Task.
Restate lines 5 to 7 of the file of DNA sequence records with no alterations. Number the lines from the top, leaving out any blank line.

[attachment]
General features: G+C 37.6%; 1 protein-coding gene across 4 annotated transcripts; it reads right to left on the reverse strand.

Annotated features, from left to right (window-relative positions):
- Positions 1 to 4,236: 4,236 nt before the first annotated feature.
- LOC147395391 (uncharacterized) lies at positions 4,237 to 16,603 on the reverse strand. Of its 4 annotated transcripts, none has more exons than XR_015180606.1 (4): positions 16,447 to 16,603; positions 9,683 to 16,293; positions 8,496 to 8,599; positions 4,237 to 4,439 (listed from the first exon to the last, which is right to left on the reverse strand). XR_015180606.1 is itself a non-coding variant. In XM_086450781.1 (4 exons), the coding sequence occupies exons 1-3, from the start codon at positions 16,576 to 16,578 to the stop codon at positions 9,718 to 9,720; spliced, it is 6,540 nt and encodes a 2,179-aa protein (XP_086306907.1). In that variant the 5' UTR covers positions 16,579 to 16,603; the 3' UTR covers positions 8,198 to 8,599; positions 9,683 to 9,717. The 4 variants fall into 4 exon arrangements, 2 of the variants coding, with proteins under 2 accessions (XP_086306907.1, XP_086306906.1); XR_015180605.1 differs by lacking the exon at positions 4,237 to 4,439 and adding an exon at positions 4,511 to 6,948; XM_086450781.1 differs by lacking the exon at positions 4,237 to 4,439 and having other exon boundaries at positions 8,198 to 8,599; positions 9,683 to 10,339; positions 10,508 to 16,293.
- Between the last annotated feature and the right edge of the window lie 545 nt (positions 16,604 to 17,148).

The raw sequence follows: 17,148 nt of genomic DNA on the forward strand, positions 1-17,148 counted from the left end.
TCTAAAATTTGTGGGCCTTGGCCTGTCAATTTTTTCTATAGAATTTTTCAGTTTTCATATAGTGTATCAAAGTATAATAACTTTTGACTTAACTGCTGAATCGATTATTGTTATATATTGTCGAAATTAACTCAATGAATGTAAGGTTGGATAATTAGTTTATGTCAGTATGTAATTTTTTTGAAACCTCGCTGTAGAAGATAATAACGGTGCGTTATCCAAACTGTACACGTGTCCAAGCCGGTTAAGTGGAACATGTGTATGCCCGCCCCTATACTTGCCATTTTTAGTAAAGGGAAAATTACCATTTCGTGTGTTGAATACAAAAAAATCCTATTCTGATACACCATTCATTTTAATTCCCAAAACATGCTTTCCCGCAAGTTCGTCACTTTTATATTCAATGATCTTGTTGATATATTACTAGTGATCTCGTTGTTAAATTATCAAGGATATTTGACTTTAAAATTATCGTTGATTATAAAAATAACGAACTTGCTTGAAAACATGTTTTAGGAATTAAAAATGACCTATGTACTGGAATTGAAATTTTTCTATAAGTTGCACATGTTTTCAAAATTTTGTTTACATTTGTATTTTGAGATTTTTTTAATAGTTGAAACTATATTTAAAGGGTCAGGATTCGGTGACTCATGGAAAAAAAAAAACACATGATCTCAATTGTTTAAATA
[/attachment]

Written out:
- Between the last annotated feature and the right edge of the window lie 545 nt (positions 16,604 to 17,148).

The raw sequence follows: 17,148 nt of genomic DNA on the forward strand, positions 1-17,148 counted from the left end.
TCTAAAATTTGTGGGCCTTGGCCTGTCAATTTTTTCTATAGAATTTTTCAGTTTTCATATAGTGTATCAAAGTATAATAACTTTTGACTTAACTGCTGAATCGATTATTGTTATATATTGTCGAAATTAACTCAATGAATGTAAGGTTGGATAATTAGTTTATGTCAGTATGTAATTTTTTTGAAACCTCGCTGTAGAAGATAATAACGGTGCGTTATCCAAACTGTACACGTGTCCAAGCCGGTTAAGTGGAACATGTGTATGCCCGCCCCTATACTTGCCATTTTTAGTAAAGGGAAAATTACCATTTCGTGTGTTGAATACAAAAAAATCCTATTCTGATACACCATTCATTTTAATTCCCAAAACATGCTTTCCCGCAAGTTCGTCACTTTTATATTCAATGATCTTGTTGATATATTACTAGTGATCTCGTTGTTAAATTATCAAGGATATTTGACTTTAAAATTATCGTTGATTATAAAAATAACGAACTTGCTTGAAAACATGTTTTAGGAATTAAAAATGACCTATGTACTGGAATTGAAATTTTTCTATAAGTTGCACATGTTTTCAAAATTTTGTTTACATTTGTATTTTGAGATTTTTTTAATAGTTGAAACTATATTTAAAGGGTCAGGATTCGGTGACTCATGGAAAAAAAAAAACACATGATCTCAATTGTTTAAATA